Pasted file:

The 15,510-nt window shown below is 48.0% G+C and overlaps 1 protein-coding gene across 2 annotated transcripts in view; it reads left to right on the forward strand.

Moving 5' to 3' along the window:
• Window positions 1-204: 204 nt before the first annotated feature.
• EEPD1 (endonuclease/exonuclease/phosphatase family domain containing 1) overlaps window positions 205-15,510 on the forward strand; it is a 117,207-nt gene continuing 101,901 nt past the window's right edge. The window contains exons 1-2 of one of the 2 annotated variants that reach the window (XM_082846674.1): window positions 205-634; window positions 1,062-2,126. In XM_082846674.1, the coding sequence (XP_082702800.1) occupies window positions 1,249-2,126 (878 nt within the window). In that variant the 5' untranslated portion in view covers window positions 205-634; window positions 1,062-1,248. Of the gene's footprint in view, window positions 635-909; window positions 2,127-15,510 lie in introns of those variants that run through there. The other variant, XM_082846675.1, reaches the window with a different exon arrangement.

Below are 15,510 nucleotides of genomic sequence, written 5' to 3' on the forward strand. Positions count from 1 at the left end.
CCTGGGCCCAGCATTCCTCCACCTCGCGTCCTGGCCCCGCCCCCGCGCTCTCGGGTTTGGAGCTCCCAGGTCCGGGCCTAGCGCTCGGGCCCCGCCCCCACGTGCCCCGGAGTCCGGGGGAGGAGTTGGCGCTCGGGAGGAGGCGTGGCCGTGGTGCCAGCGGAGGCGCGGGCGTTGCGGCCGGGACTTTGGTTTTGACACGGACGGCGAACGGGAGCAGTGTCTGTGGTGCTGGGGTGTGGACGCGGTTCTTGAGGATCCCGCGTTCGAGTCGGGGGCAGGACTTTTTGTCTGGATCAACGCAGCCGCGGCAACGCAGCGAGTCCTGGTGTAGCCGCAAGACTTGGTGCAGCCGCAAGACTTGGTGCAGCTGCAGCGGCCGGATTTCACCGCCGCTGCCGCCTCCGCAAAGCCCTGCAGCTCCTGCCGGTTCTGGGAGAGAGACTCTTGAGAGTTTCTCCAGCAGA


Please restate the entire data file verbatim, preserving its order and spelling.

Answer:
The 15,510-nt window shown below is 48.0% G+C and overlaps 1 protein-coding gene across 2 annotated transcripts in view; it reads left to right on the forward strand.

Moving 5' to 3' along the window:
• Window positions 1-204: 204 nt before the first annotated feature.
• EEPD1 (endonuclease/exonuclease/phosphatase family domain containing 1) overlaps window positions 205-15,510 on the forward strand; it is a 117,207-nt gene continuing 101,901 nt past the window's right edge. The window contains exons 1-2 of one of the 2 annotated variants that reach the window (XM_082846674.1): window positions 205-634; window positions 1,062-2,126. In XM_082846674.1, the coding sequence (XP_082702800.1) occupies window positions 1,249-2,126 (878 nt within the window). In that variant the 5' untranslated portion in view covers window positions 205-634; window positions 1,062-1,248. Of the gene's footprint in view, window positions 635-909; window positions 2,127-15,510 lie in introns of those variants that run through there. The other variant, XM_082846675.1, reaches the window with a different exon arrangement.

Below are 15,510 nucleotides of genomic sequence, written 5' to 3' on the forward strand. Positions count from 1 at the left end.
CCTGGGCCCAGCATTCCTCCACCTCGCGTCCTGGCCCCGCCCCCGCGCTCTCGGGTTTGGAGCTCCCAGGTCCGGGCCTAGCGCTCGGGCCCCGCCCCCACGTGCCCCGGAGTCCGGGGGAGGAGTTGGCGCTCGGGAGGAGGCGTGGCCGTGGTGCCAGCGGAGGCGCGGGCGTTGCGGCCGGGACTTTGGTTTTGACACGGACGGCGAACGGGAGCAGTGTCTGTGGTGCTGGGGTGTGGACGCGGTTCTTGAGGATCCCGCGTTCGAGTCGGGGGCAGGACTTTTTGTCTGGATCAACGCAGCCGCGGCAACGCAGCGAGTCCTGGTGTAGCCGCAAGACTTGGTGCAGCCGCAAGACTTGGTGCAGCTGCAGCGGCCGGATTTCACCGCCGCTGCCGCCTCCGCAAAGCCCTGCAGCTCCTGCCGGTTCTGGGAGAGAGACTCTTGAGAGTTTCTCCAGCAGA